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What to watch for when Arizona men’s basketball visits ASU

arizona-wildcats-mens-basketball-preview-asu-sun-devils-rematch-tempe-pac12-2022-hurley-lloyd Photo by Chris Coduto/Getty Images

On the heels of a pair of emotionally charged home wins against ranked teams, the Arizona Wildcats must keep that intensity going when it visits the Arizona State Sun Devils on Monday night.

It’s the start of another 3-game road swing for No. 7 Arizona, which sits at 19-2 overall and 9-1 in Pac-12 play. The Wildcats beat ASU 67-56 in Tucson on Jan. 29, but the Sun Devils (7-13, 3-7) are coming off a triple-overtime upset of No. 3 UCLA on Saturday night.

Arizona has won three straight over ASU, including an 84-82 win in Tempe last January on Azuolas Tubelis’ last-second putback. The Wildcats last won consecutive games at Desert Financial Arena from 2016-18 when they won three in a row.

Here’s what to watch for when the UA and ASU tangle up north:

Being on the other side of the rematch

Arizona got its revenge on UCLA a few days ago, beating the Bruins 76-66 to atone for a 19-point loss in Los Angeles nine days earlier. Coach Tommy Lloyd said his team made a lot of adjustments from the first UCLA meeting to the second, and it showed.

Now comes a second opportunity to learn from an earlier result, but this time the Wildcats will be the ones trying to prevent vengeance.

“We know it’s going to be tough,” Lloyd said. “We expect it’s gonna be a bare knuckle boxing, knockdown drag out (game) and we’re built for it.”

Lloyd noted that USC, whom the Wildcats had just rallied to beat after trailing by six, were “in a dogfight” at ASU two days earlier. His opinion on the Sun Devils no doubt improved after they knocked off UCLA later that night.

More of the same?

Arizona’s 11-point home win over ASU came in the wake of its loss at UCLA, and saw the Wildcats grind through what at the time was its slowest-paced game at 70 possessions. Saturday’s win over USC was even more plodding, with just 64 possessions.

The UA still plays at the fastest pace in the Pac-12, averaging 72.3 possessions per 40, but its last five games have all been under that mark as opponents try to slow the Wildcats down.

“I think we can win a lot of ways,” Lloyd said. “We’re a great defensive team. So at the end of the day, that’s probably going to be your calling card. Play great defense, and then hopefully certain nights you’re explosive on offense, but obviously that’s going to be tough to do that every single day. So we’re more than comfortable getting in games like that. We’ll run opportunistically, we’re going to keep pushing the pace.”

Arizona shot only 32.2 percent last time against ASU, this coming after a 30.7 percent effort at UCLA. This past weekend the Wildcats shot 48 and 47.3 percent, respectively, averaging 52.5 field goal attempts after coming in averaging 64.7 shots per game.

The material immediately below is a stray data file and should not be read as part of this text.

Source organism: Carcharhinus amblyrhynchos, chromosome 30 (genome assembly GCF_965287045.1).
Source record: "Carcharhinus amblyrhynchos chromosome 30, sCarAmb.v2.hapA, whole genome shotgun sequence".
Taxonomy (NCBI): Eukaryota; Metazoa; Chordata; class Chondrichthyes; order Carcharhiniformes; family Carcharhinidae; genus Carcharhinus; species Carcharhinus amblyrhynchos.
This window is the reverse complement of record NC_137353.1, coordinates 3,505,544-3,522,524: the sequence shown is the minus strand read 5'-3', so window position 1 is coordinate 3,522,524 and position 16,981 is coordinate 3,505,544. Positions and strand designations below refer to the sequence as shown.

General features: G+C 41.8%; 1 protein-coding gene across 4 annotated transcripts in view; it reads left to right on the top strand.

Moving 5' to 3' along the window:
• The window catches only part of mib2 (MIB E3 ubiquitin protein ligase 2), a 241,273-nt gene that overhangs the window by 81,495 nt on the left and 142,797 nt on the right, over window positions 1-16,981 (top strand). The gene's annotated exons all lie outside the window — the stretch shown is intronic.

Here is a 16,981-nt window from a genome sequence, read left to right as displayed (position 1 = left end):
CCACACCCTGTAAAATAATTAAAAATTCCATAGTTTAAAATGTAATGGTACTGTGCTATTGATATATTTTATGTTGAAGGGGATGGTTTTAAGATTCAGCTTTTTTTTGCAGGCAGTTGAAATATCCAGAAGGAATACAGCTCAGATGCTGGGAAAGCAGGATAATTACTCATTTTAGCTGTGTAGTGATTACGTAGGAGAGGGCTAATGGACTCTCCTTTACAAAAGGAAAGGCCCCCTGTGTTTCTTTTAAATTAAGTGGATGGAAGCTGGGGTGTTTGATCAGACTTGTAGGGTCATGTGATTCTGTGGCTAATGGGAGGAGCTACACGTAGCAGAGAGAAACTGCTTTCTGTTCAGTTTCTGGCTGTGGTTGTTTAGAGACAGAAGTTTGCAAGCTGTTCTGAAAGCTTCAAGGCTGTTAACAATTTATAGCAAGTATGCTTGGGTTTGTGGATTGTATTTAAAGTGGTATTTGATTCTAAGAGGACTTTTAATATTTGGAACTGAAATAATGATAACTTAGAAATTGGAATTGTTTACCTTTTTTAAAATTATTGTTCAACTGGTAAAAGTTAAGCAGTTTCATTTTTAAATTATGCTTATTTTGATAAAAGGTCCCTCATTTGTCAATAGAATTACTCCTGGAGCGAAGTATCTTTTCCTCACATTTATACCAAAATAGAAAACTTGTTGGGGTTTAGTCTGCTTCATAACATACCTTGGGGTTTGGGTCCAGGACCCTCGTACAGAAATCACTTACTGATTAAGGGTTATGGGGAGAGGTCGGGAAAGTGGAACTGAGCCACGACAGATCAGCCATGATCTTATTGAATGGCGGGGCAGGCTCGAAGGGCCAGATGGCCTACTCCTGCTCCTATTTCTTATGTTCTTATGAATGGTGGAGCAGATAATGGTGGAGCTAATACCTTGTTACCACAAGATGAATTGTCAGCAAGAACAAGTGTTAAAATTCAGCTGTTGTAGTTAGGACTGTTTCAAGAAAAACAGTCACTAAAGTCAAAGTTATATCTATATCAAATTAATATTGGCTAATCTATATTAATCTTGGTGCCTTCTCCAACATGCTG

Foul line failings

Arizona averages 22 free throw attempts per game, 12th-most in the country, and in Pac-12 play it’s tops at 22.6 per game. The Wildcats are 12-0 when taking 20 or more free throws, which they did the last three games against ASU (32), UCLA (30) and USC (24).

But after going 26 of 32 against ASU, an 81.3 percent clip, it shot only 66.7 percent from the line against both UCLA and USC. For the season the Wildcats are shooting 72.6 percent, which is fifth-best in the Pac-12.

“I think we’re a good free throw shooting team,” Lloyd said, who noted how well the Wildcats have shot late in games compared to earlier. “I think our guys need to step up, take a breath and make them. You just got to understand, a point at the 13-minute mark in the first half is equal to one with 13 seconds to go. You got to step up and make them.”

ASU shoots a conference-worst 62.8 percent from the line, going 18 of 26 (69.2 percent) against UCLA and 8 of 15 (53.3 percent) in the game in Tucson. The Sun Devils are also last in both offensive and defensive free throw attempt rate.

Crowd composition

This will be the first time fans will be in attendance for an Arizona-ASU game in Tempe since Jan. 25, 2020, when the UA blew a 22-point first-half lead and fell 66-65 on a last-second basket. The arena was empty a year later when Tubelis gave the Wildcats an 84-82 victory, but a big crowd is expected for this rescheduled matchup, which was originally set for a Saturday afternoon in early January instead of a Monday night in February.

“I hope their gym will be packed,” Tubelis said.

ASU drew 9,135 for Saturday night’s UCLA game, its second-largest crowd of the season behind the 11,391 on hand for a December matchup with Grand Canyon. Not surprisingly, the Sun Devils’ last sellout (13,500) came against the UA in 2020, and as was the case that game there figures to be a large number of fans in red and blue for this one.